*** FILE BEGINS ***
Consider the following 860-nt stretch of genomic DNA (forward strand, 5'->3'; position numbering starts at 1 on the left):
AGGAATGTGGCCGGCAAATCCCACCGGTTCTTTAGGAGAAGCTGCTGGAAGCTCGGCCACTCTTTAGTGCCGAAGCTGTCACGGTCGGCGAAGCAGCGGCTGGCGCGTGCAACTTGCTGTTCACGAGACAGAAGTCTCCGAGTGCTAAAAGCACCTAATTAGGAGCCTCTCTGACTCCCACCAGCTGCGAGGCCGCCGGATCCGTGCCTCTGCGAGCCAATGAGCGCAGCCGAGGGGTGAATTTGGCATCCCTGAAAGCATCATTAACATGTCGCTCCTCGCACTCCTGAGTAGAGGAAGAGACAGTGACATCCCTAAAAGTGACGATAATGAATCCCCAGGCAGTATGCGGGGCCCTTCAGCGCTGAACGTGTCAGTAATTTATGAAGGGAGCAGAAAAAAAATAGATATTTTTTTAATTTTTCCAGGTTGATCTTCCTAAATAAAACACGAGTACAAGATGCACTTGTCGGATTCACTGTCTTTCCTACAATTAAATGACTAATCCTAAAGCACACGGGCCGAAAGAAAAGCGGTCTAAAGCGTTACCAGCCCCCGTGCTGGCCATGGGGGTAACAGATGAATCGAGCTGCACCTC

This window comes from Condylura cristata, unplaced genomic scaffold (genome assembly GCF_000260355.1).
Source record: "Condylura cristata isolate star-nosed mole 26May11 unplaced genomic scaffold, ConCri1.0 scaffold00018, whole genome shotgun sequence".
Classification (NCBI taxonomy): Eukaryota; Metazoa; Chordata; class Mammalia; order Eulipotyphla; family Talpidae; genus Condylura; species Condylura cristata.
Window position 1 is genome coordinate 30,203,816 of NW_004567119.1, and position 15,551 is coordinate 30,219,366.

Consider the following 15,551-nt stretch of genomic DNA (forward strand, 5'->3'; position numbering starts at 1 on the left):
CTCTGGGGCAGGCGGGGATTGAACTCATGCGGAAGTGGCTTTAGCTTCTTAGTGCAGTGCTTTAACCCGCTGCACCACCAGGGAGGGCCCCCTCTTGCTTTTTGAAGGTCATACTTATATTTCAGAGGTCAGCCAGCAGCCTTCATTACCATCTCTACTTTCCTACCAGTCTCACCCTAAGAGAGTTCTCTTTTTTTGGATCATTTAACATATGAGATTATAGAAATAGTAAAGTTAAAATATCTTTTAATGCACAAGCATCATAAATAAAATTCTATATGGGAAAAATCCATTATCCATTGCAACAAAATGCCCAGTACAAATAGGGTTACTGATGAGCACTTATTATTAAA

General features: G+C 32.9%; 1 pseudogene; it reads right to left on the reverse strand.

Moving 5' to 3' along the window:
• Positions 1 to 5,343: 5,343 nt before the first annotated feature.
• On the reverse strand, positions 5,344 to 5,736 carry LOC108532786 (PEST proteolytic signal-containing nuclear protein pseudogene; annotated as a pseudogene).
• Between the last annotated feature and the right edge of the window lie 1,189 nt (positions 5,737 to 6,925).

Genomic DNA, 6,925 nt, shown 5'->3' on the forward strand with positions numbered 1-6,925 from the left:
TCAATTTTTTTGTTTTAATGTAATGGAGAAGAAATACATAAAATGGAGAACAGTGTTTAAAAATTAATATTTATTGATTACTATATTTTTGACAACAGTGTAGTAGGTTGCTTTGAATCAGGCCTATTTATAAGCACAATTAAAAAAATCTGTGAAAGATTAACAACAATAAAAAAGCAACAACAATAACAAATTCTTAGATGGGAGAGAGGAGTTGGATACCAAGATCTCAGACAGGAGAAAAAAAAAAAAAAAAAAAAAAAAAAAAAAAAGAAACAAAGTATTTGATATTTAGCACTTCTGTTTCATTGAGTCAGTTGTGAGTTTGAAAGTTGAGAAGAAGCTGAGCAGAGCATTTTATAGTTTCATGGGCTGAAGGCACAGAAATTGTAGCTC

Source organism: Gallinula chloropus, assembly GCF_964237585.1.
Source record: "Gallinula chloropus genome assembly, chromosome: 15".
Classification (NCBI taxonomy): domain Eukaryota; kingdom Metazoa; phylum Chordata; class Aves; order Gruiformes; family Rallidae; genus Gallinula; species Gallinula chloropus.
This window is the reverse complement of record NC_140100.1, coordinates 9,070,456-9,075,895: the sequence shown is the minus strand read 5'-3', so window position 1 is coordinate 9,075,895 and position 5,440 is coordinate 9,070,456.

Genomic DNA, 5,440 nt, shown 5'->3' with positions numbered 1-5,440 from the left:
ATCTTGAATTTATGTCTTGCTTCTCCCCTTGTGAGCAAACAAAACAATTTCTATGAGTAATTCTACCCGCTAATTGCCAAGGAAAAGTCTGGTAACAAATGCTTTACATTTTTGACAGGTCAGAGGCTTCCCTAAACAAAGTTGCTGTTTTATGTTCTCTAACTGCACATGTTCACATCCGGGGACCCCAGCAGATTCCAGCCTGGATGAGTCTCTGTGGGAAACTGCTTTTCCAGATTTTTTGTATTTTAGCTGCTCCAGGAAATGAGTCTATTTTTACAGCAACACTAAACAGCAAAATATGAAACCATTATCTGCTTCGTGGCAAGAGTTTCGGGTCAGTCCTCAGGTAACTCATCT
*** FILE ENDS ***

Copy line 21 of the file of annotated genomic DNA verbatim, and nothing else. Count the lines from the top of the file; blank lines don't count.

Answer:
ATCTTGAATTTATGTCTTGCTTCTCCCCTTGTGAGCAAACAAAACAATTTCTATGAGTAATTCTACCCGCTAATTGCCAAGGAAAAGTCTGGTAACAAATGCTTTACATTTTTGACAGGTCAGAGGCTTCCCTAAACAAAGTTGCTGTTTTATGTTCTCTAACTGCACATGTTCACATCCGGGGACCCCAGCAGATTCCAGCCTGGATGAGTCTCTGTGGGAAACTGCTTTTCCAGATTTTTTGTATTTTAGCTGCTCCAGGAAATGAGTCTATTTTTACAGCAACACTAAACAGCAAAATATGAAACCATTATCTGCTTCGTGGCAAGAGTTTCGGGTCAGTCCTCAGGTAACTCATCT